Third, as the increasing traffic across our borders testifies, we have found ways to improve our security without restricting our liberties. The number of people flying has increased enormously in the same period that we have imposed strict security measures on air travel. More traffic crosses our borders today than at any time in our history but, contrary to what some people think, we have more control over our borders now than ever before. According to media reports, border police near San Diego are complaining of boredom.
This last point—balancing security and liberty—has become more important lately, given the possibility that an attack with a mass casualty weapon could occur in the United States. For even if such attacks are unlikely, they are potentially so devastating that steps must be taken to prevent them and deal with their consequences.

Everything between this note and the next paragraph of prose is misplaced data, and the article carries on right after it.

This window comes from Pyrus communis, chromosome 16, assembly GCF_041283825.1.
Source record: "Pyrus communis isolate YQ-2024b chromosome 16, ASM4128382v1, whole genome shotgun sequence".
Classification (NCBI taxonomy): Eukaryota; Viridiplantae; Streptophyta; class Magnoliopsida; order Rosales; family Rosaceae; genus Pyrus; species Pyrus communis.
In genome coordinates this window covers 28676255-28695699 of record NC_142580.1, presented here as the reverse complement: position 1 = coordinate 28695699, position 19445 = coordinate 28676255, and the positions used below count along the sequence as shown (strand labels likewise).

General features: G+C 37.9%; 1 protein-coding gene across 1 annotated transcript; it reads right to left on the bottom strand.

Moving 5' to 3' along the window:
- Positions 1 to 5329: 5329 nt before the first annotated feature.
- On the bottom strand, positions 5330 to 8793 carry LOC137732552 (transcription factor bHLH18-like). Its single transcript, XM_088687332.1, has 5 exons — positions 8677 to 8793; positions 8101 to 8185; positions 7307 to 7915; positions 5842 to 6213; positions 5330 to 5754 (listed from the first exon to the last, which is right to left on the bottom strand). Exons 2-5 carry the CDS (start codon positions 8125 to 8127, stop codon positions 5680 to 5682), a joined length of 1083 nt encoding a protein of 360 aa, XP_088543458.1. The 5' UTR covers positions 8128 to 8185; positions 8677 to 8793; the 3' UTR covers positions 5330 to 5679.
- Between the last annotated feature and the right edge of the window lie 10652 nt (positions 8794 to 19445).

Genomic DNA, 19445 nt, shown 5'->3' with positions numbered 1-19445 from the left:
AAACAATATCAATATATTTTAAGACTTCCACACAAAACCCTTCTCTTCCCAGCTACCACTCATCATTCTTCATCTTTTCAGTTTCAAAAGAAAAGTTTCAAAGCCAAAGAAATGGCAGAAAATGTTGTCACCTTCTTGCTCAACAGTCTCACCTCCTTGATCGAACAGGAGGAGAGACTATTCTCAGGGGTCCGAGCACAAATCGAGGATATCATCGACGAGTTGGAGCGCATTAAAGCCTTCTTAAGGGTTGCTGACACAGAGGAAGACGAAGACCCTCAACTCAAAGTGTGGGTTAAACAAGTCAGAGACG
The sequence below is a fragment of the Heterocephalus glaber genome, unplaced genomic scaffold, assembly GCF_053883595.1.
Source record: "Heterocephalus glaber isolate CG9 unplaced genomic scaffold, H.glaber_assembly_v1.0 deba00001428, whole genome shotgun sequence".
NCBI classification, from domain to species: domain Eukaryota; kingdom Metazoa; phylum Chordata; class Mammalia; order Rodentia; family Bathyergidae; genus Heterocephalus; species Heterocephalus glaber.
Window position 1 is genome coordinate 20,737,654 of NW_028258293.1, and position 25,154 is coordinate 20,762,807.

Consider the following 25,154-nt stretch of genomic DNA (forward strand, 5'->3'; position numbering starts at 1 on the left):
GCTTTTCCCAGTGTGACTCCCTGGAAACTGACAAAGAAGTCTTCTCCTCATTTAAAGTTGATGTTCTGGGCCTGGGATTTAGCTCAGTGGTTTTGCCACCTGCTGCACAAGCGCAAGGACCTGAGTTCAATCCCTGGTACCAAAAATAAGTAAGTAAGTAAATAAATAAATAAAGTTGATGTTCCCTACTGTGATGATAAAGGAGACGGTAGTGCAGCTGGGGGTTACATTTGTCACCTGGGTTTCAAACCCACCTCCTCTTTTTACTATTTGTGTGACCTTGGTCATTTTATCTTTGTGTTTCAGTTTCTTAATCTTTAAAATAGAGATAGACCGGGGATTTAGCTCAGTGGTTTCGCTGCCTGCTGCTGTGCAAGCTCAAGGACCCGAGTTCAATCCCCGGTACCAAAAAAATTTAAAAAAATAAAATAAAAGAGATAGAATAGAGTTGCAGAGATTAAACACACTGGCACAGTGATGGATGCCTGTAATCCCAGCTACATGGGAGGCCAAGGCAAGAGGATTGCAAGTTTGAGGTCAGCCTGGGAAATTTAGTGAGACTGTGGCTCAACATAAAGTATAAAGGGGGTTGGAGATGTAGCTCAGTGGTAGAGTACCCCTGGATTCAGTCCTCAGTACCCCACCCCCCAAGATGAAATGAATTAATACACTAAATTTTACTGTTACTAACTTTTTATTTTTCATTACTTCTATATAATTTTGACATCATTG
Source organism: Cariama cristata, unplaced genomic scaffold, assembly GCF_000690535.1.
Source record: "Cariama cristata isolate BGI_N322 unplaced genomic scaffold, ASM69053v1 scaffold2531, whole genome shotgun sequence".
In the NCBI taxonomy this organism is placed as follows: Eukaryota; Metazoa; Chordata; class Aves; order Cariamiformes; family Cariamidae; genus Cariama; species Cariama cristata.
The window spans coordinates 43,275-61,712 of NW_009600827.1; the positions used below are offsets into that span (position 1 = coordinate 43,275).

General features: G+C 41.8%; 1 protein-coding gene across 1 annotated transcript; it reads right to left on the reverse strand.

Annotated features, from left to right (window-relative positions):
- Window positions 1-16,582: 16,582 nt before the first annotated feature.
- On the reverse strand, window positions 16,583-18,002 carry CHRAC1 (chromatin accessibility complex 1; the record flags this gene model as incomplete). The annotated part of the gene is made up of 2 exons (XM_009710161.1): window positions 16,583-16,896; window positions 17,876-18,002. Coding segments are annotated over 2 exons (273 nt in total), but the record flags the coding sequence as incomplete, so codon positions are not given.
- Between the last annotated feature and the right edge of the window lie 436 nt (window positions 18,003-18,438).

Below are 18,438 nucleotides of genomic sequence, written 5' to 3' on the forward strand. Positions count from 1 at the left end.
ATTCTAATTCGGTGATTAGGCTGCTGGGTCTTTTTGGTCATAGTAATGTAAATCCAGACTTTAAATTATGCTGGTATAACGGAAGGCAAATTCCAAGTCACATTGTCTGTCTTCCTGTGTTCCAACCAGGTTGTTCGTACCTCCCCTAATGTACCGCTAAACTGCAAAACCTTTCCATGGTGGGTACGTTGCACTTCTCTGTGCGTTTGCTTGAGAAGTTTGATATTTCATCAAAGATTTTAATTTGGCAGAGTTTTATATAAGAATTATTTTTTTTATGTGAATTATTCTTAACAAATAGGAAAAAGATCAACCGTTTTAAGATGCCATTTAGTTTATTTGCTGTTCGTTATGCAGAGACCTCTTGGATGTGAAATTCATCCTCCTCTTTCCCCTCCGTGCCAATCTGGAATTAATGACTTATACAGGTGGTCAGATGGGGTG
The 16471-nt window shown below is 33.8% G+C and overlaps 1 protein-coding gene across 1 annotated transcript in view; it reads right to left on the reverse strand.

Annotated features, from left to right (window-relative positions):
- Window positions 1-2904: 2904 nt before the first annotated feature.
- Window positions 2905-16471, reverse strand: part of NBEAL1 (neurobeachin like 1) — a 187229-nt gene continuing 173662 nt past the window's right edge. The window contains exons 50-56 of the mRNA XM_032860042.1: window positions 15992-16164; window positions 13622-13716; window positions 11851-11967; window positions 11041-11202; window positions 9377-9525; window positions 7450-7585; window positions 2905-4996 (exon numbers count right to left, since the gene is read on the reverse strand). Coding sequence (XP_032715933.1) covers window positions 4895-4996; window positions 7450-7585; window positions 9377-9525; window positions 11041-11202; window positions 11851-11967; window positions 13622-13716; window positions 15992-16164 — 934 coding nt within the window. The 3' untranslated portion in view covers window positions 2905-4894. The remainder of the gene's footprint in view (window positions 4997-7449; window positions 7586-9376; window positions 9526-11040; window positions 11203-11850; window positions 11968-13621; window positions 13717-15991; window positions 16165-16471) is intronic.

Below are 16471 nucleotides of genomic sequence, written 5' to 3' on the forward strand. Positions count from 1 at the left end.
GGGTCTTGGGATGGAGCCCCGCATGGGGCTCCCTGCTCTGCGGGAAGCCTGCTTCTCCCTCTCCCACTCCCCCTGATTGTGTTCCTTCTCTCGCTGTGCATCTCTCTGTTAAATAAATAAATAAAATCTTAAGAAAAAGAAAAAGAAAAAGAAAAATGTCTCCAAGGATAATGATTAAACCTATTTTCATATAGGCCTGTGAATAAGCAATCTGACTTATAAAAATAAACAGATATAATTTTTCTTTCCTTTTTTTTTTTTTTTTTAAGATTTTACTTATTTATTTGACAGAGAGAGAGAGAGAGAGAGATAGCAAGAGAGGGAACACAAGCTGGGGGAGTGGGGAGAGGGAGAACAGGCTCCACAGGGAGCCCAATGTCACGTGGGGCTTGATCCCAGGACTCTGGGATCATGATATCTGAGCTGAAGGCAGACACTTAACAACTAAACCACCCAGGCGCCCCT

As Federal officials pondered the horrendous consequences of such an attack, questions arose about whether plans to prevent or deal with them were sacrificing some of our traditional liberties. Should police search powers be increased or the military given more domestic responsibility? In certain cases, the flexibility of our Federal system has allowed us to address the dangers of a mass casualty attack without any loss of liberty. For example, the National Guard, subject to the authority of State Governors and not the Federal government, and with an established role in disaster relief, has been given responsibility to prepare for the consequences of such an attack. (Ohio was recently chosen as one of the States where the National Guard would play this role.)
But not all issues related to the proper balance of security and liberty will be so happily resolved. Given the possibility of a mass casualty attack, balancing the different requirements of security and liberty has become and will remain the single most important task in our effort to counter terrorism.
David Tucker teaches at the United States Naval Postgraduate School, and is an Adjunct Fellow at the Ashbrook Center. He is the author of Skirmishes at the Edge of Empire: The United States and International Terrorism.